Paper Pad: blocking, filling, and wrapping material that is perfect for irregular shaped products and fragile parts.
Corrosion Protection: used to prevent corrosion and oxidation when transporting non-treated metals.

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Packing Your Freight on a Pallet/Skid

Place heavy, bulky items on pallets. Cartons should be stacked squarely with no overhang. To maximize carton strength, stack cartons on the pallet vertically. Secure cartons to a pallet with banding or shrink-wrap. Box flaps should always be properly sealed with packing tape. 

Strap, Wrap & Secure Your Freight
When shipping multiple pieces together as individual handling units, ensure the freight is securely strapped or plastic wrapped together and the shipper/consignee address labels and barcode tracking numbers are placed on top of the wrapping (on the outside) so it can be read effectively.
 
In the example above where 10 boxes are stacked on a skid and moved as one handling unit, if the freight is not secured and wrapped together and to the skid, there is a high risk of the boxes shifting and tumbling in

transit. This is often how freight becomes lost or damaged in transit. Wrapping the individual pieces together will prevent them from being separated from one another. Securing the freight to the skid either through the use of plastic wrap and/or straps will prevent it from sliding off while in transit.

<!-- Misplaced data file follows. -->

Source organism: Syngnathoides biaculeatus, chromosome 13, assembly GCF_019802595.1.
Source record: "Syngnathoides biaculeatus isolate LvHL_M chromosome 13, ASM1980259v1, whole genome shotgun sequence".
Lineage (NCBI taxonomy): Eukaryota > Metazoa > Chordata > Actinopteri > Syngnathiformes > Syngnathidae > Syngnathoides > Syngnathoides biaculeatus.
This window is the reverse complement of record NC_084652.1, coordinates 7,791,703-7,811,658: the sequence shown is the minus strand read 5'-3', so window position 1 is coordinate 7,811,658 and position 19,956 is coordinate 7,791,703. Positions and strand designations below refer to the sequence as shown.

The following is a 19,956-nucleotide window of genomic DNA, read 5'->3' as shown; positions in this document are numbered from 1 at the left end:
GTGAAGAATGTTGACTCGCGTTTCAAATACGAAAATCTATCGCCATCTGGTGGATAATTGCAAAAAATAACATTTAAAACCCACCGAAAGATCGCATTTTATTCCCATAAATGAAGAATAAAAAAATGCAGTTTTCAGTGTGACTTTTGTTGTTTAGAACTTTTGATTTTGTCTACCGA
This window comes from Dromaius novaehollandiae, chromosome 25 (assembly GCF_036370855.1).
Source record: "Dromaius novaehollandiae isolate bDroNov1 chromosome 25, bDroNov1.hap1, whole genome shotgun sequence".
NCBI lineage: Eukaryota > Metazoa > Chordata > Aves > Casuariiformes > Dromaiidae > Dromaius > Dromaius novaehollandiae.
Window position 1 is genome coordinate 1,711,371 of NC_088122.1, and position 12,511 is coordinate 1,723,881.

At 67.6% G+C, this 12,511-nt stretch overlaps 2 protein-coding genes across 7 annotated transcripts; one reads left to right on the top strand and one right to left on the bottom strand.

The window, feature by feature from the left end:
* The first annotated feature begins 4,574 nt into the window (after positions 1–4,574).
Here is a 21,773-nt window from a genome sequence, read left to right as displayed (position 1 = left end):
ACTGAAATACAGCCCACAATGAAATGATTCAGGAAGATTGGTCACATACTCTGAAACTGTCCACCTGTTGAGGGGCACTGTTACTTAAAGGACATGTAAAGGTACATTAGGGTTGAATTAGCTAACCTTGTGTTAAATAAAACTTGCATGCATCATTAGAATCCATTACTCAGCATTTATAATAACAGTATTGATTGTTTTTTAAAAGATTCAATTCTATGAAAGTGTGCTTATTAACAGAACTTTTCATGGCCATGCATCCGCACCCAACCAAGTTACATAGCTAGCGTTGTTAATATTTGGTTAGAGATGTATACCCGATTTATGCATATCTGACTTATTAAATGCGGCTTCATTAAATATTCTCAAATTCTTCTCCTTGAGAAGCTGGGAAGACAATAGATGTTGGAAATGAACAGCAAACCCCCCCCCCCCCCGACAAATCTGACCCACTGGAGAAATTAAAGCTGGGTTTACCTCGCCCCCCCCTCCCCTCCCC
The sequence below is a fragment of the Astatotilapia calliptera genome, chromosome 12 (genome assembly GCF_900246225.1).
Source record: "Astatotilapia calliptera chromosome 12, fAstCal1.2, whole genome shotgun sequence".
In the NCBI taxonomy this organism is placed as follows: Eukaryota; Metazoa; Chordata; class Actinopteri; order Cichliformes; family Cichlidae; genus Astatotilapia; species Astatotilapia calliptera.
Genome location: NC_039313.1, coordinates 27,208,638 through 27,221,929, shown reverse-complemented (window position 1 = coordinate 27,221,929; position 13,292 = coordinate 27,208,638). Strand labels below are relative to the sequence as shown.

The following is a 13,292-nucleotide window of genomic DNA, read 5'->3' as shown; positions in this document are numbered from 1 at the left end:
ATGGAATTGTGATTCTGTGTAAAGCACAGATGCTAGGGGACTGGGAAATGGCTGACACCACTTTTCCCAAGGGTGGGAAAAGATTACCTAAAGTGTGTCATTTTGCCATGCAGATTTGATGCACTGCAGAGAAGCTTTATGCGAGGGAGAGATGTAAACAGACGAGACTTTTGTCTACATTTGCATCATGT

Stack Smarter

When shipping cardboard cartons on a skid, stack them in a column pattern that places the strongest points directly on top of one another. Use slip sheets between layers and/or shrink wrap for stability. Don’t use an interlocking pattern -- it puts the strongest part of a box on top of the weakest box below it, dramatically reducing its  strength.

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Understand “At Shipper’s Risk”

Certain commodities have a higher risk of damage in transit, especially if they are not properly labelled and packaged. We accept items like antiques, artwork, personal effects, trade show shipments, used goods, etc. on a restricted basis and only At Shipper’s Risk, which means that the shipper is responsible for any damages occurred during transportation. For a description of our Terms & Conditions please refer to our Master Tariff. A list of Domestic (intra-Canada) and Cross-Border Restricted Articles is available on our website.

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Do Not Stack Freight

It is common practice for freight to be double stacked to maximize utilization of equipment. If you are shipping non-stackable freight* due to the shape, contents, or packaging, you must secure a DO NOT STACK cone to the top of the freight. 

DO NOT STACK cones are available from any seller of shipping supplies and materials.

*Additional charges may apply.

What is a Bill of Lading?

The Bill of Lading (BOL) is a legal document. When you complete the Day & Ross BOL, you agree to the Terms & Conditions stating that “the goods have been properly packaged and prepared to withstand those risks of damage necessarily incidental to transportation.”

Share our tips with your team on how to:
select the right packaging materials
stretch wrap and secure your freight on a skid
stack cartons on palletized freight
avoid shock and vibration during transportation

Ready to request a quote or ship with us?